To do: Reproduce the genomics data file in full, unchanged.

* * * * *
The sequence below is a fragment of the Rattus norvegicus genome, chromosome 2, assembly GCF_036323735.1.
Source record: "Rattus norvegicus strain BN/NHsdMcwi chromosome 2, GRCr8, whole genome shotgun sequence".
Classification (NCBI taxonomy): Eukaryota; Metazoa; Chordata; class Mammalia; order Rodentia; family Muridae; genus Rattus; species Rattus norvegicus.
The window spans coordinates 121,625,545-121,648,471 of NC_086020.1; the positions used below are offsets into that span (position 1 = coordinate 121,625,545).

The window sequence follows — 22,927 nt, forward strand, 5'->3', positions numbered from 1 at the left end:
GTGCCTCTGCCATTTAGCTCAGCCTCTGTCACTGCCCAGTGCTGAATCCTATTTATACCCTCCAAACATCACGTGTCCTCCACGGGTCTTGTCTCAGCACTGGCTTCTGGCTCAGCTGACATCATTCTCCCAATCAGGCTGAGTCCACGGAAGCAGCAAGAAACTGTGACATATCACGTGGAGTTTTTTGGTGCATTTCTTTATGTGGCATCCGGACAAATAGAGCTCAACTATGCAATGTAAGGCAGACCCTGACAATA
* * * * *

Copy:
The sequence below is a fragment of the Rattus norvegicus genome, chromosome 2, assembly GCF_036323735.1.
Source record: "Rattus norvegicus strain BN/NHsdMcwi chromosome 2, GRCr8, whole genome shotgun sequence".
Classification (NCBI taxonomy): Eukaryota; Metazoa; Chordata; class Mammalia; order Rodentia; family Muridae; genus Rattus; species Rattus norvegicus.
The window spans coordinates 121,625,545-121,648,471 of NC_086020.1; the positions used below are offsets into that span (position 1 = coordinate 121,625,545).

The window sequence follows — 22,927 nt, forward strand, 5'->3', positions numbered from 1 at the left end:
GTGCCTCTGCCATTTAGCTCAGCCTCTGTCACTGCCCAGTGCTGAATCCTATTTATACCCTCCAAACATCACGTGTCCTCCACGGGTCTTGTCTCAGCACTGGCTTCTGGCTCAGCTGACATCATTCTCCCAATCAGGCTGAGTCCACGGAAGCAGCAAGAAACTGTGACATATCACGTGGAGTTTTTTGGTGCATTTCTTTATGTGGCATCCGGACAAATAGAGCTCAACTATGCAATGTAAGGCAGACCCTGACAATA